First of all– I am in no way associated with this product. I do not think it is perfect and have even asked a friend to help me create a better piece of software. However, it is useful for some things. Here is my experience and suggestions for using this software, and similar software.
My 15MF this week was on the app memrise- it is available on mobile, tablet and computer (the app. not my 15mf.) It quizzes students on a particular subject, and allows for teacher created content.
There is very little I want to add to this excellent blog based on the talk- but I would like to add a few things that I believe need to be resolved with the app.
While it is an advantage that the app supports students to think about their learning, ,and explicitly tells them when they haven’t learnt, I have a slight issue with the fact that this ‘scaffold’ remains in place throughout the course. Eventually, the app should ask the students to select areas for development and quiz them on it. The app could then feedback whether they are accurately predicting what they do and don’t know.
Easy to track and assess & visual clue to planning revision session.
It is very easy to track students using this app, but it is worth bearing in mind that seeing which students really haven’t put the effort in does then mean some chasing on your part. Whenever new technology is introduced teachers, rightly so, often assess its workload impact – we hope it will reduce, reduce, reduce. This app may not do that, but it will help to ensure you that homework is completed properly.
– Bjork, desirable difficulties and spaced feedback.
The feedback is instantaneous, always and forever. I don’t know if this isn’t a factor in lowering long term motivation, but it certainly doesn’t seem to tally with the research into feedback.
-Feedback: is it right for your students- at this moment and in this way?
“Simply providing more feedback is not the answer, because it is necessary to consider the nature of the feedback, the timing, and how a student ‘receives’ this feedback” J. Hattie, 2007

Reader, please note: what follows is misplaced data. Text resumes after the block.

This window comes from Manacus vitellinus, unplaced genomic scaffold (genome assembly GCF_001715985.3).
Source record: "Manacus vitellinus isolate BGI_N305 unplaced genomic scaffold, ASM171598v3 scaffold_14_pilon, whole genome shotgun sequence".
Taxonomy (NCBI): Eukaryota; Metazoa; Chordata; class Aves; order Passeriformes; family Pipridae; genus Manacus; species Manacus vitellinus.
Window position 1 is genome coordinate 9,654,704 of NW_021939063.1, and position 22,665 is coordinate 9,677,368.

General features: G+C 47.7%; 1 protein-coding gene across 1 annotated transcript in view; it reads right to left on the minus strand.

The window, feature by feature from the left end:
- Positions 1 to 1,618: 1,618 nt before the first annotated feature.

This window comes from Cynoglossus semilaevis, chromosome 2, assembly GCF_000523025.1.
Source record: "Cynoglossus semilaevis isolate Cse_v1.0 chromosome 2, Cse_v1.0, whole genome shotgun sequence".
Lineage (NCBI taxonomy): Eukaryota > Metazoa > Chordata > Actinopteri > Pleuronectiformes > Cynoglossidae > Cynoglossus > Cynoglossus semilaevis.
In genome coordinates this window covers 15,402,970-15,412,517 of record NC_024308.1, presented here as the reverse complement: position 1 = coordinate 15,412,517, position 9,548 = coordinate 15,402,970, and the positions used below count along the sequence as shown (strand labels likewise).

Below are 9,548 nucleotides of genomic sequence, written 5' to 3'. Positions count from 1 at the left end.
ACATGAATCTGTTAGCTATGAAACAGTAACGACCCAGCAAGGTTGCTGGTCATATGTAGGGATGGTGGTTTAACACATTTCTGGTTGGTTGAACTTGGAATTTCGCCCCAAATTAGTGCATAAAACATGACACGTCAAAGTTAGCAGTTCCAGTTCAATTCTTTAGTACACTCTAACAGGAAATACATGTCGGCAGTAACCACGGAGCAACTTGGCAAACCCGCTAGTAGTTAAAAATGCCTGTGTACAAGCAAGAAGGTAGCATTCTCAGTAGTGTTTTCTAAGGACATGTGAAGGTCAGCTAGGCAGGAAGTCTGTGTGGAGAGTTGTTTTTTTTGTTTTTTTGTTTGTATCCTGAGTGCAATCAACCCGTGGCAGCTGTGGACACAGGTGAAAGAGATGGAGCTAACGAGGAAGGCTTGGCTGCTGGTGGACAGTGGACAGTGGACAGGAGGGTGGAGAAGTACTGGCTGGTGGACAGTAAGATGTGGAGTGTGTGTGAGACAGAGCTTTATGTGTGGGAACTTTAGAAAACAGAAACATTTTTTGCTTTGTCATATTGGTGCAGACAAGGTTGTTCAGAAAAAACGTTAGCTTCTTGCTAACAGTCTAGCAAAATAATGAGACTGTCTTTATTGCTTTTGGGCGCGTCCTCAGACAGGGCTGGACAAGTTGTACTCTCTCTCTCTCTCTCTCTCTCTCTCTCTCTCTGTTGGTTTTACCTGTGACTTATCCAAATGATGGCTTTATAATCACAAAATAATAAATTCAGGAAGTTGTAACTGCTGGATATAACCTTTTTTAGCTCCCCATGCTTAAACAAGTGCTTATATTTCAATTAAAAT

We are the experts, and we know our students. How feedback should be given needs to be dealt with by us. It needs to be tailored and well timed. The robotic element of memrises feedback has advantageous (low-threat and consistency) but in lacking the personal touch it also loses that ability to transform. As Hattie points out, some feedback has a negative impact. It is definitely keeping an eye on the impact of memrise’s feedback over a longer period of time.
In addition,the following comment on Shaun’s blog struck me in particular,
“If one wishes learners to ‘Ace that test’….then electronic quizzing until the learner passes the test might be the answer. If one wishes learners to understand the concepts ……. then a bit more sophistication is necessary and possible.” Brian (no surname given so, insert Python joke.)
Memrise may well just improve students ability to do well at memrise. Particularly if it is not backed up with good quality classroom teaching. We are the sophistication Brian refers to. Memrise is just a quick and easy way to a foundation, in my humble opinion.
What would I change about the app?
The app is not teacher centred at the moment. I think the company need to review this, every teacher that uses this app brings potentially 300 clients with them. That’s a significant market- when you consider most schools have nearly 200 members of teaching staff.
To make the app more teacher-friendly I would change the following things:
Excel spreadsheet- As with socrative a downloadable spreadsheet, or better still an automatically updating spreadsheet.
In the age of accountability, it would be nice to be able to record everything that the students are doing. On a more learning focussed point- it is a format teachers are comfortable analysing data with.
Detailed specific feedback for teachers- which questions did they get wrong most often; as individuals and as a group.
At the moment students can see specific difficult words. Teachers cannot, it would be good to not have to ask students for screen prints of difficult words. This would support teachers to adapt future lessons. At the moment teachers can ask students to printscreen, or end a lesson by asking students to display their ‘stats’ page, but surely this can be simpler.
Delayed feedback, leading to no end point assessments.
Once students complete 100% of the course, the course should switch to a flotation type graphic…think Speed with Sandra Bullock…if it goes below the red line…BOOM! That way students have to maintain the knowledge. This could roughly calculate the likely forgetting curve, based on Ebbinghaus and other such research into this phenomenon, and then test students periodically. Dropping below could have a classroom based consequence, or perhaps a reward for those who’ve spent the longest ‘floating.
Some of these limitations are where the teacher operates, but I think the app could better support retention with this small adjustments. As I said in the 15mf this is not a replacement for good quality teaching and feedback, but that doesn’t mean it can’t be improved.